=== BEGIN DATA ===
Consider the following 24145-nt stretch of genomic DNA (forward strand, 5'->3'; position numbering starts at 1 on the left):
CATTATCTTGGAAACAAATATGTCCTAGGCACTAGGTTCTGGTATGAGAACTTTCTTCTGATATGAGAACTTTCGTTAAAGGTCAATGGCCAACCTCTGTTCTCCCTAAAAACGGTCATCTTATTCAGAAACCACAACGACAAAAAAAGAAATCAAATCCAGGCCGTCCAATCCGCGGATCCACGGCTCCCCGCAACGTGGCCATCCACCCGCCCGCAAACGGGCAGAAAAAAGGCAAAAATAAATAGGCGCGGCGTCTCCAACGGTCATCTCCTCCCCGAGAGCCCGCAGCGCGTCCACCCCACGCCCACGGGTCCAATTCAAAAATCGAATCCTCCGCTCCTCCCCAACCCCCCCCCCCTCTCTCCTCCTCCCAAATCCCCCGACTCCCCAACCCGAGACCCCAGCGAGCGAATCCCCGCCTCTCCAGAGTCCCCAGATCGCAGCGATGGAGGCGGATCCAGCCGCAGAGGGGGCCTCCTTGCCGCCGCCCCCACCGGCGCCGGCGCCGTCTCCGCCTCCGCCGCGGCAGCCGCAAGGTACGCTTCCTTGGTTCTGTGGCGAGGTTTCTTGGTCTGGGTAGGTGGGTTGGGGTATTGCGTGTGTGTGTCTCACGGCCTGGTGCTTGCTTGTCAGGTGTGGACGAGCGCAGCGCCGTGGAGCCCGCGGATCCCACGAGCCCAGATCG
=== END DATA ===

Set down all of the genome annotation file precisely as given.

Consider the following 24145-nt stretch of genomic DNA (forward strand, 5'->3'; position numbering starts at 1 on the left):
CATTATCTTGGAAACAAATATGTCCTAGGCACTAGGTTCTGGTATGAGAACTTTCTTCTGATATGAGAACTTTCGTTAAAGGTCAATGGCCAACCTCTGTTCTCCCTAAAAACGGTCATCTTATTCAGAAACCACAACGACAAAAAAAGAAATCAAATCCAGGCCGTCCAATCCGCGGATCCACGGCTCCCCGCAACGTGGCCATCCACCCGCCCGCAAACGGGCAGAAAAAAGGCAAAAATAAATAGGCGCGGCGTCTCCAACGGTCATCTCCTCCCCGAGAGCCCGCAGCGCGTCCACCCCACGCCCACGGGTCCAATTCAAAAATCGAATCCTCCGCTCCTCCCCAACCCCCCCCCCCTCTCTCCTCCTCCCAAATCCCCCGACTCCCCAACCCGAGACCCCAGCGAGCGAATCCCCGCCTCTCCAGAGTCCCCAGATCGCAGCGATGGAGGCGGATCCAGCCGCAGAGGGGGCCTCCTTGCCGCCGCCCCCACCGGCGCCGGCGCCGTCTCCGCCTCCGCCGCGGCAGCCGCAAGGTACGCTTCCTTGGTTCTGTGGCGAGGTTTCTTGGTCTGGGTAGGTGGGTTGGGGTATTGCGTGTGTGTGTCTCACGGCCTGGTGCTTGCTTGTCAGGTGTGGACGAGCGCAGCGCCGTGGAGCCCGCGGATCCCACGAGCCCAGATCG